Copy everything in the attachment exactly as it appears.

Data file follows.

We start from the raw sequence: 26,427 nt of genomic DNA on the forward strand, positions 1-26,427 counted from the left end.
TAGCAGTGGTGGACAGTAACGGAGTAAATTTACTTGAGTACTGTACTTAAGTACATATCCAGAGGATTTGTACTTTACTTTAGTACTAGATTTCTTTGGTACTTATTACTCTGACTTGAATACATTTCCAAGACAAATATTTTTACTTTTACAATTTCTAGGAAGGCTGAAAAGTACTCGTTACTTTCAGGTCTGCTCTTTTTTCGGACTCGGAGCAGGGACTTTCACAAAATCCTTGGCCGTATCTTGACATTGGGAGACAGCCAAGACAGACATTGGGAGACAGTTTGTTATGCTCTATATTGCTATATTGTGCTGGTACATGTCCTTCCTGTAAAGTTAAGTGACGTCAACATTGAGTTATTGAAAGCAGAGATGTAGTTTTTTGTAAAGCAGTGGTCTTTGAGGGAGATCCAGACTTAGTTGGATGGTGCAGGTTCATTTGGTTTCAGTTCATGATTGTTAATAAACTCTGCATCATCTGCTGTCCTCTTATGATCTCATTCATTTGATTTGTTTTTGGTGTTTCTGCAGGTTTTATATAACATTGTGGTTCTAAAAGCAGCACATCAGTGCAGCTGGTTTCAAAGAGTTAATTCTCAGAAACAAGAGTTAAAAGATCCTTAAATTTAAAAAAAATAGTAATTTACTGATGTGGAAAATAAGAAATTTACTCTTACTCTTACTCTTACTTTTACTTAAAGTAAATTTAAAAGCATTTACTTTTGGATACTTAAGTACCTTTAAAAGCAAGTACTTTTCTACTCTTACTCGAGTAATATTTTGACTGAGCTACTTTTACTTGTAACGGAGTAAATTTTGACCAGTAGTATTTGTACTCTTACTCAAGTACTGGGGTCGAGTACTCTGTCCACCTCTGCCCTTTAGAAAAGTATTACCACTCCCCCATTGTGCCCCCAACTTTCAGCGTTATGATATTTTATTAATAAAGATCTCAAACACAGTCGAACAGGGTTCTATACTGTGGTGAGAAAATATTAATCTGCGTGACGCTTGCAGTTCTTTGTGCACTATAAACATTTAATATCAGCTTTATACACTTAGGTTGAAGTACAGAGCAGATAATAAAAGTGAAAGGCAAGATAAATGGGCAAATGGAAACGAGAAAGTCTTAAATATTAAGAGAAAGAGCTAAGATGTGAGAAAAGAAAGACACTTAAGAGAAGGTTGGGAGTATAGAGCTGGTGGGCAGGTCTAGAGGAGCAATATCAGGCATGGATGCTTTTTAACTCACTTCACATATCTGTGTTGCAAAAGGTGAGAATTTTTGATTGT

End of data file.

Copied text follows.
We start from the raw sequence: 26,427 nt of genomic DNA on the forward strand, positions 1-26,427 counted from the left end.
TAGCAGTGGTGGACAGTAACGGAGTAAATTTACTTGAGTACTGTACTTAAGTACATATCCAGAGGATTTGTACTTTACTTTAGTACTAGATTTCTTTGGTACTTATTACTCTGACTTGAATACATTTCCAAGACAAATATTTTTACTTTTACAATTTCTAGGAAGGCTGAAAAGTACTCGTTACTTTCAGGTCTGCTCTTTTTTCGGACTCGGAGCAGGGACTTTCACAAAATCCTTGGCCGTATCTTGACATTGGGAGACAGCCAAGACAGACATTGGGAGACAGTTTGTTATGCTCTATATTGCTATATTGTGCTGGTACATGTCCTTCCTGTAAAGTTAAGTGACGTCAACATTGAGTTATTGAAAGCAGAGATGTAGTTTTTTGTAAAGCAGTGGTCTTTGAGGGAGATCCAGACTTAGTTGGATGGTGCAGGTTCATTTGGTTTCAGTTCATGATTGTTAATAAACTCTGCATCATCTGCTGTCCTCTTATGATCTCATTCATTTGATTTGTTTTTGGTGTTTCTGCAGGTTTTATATAACATTGTGGTTCTAAAAGCAGCACATCAGTGCAGCTGGTTTCAAAGAGTTAATTCTCAGAAACAAGAGTTAAAAGATCCTTAAATTTAAAAAAAATAGTAATTTACTGATGTGGAAAATAAGAAATTTACTCTTACTCTTACTCTTACTTTTACTTAAAGTAAATTTAAAAGCATTTACTTTTGGATACTTAAGTACCTTTAAAAGCAAGTACTTTTCTACTCTTACTCGAGTAATATTTTGACTGAGCTACTTTTACTTGTAACGGAGTAAATTTTGACCAGTAGTATTTGTACTCTTACTCAAGTACTGGGGTCGAGTACTCTGTCCACCTCTGCCCTTTAGAAAAGTATTACCACTCCCCCATTGTGCCCCCAACTTTCAGCGTTATGATATTTTATTAATAAAGATCTCAAACACAGTCGAACAGGGTTCTATACTGTGGTGAGAAAATATTAATCTGCGTGACGCTTGCAGTTCTTTGTGCACTATAAACATTTAATATCAGCTTTATACACTTAGGTTGAAGTACAGAGCAGATAATAAAAGTGAAAGGCAAGATAAATGGGCAAATGGAAACGAGAAAGTCTTAAATATTAAGAGAAAGAGCTAAGATGTGAGAAAAGAAAGACACTTAAGAGAAGGTTGGGAGTATAGAGCTGGTGGGCAGGTCTAGAGGAGCAATATCAGGCATGGATGCTTTTTAACTCACTTCACATATCTGTGTTGCAAAAGGTGAGAATTTTTGATTGT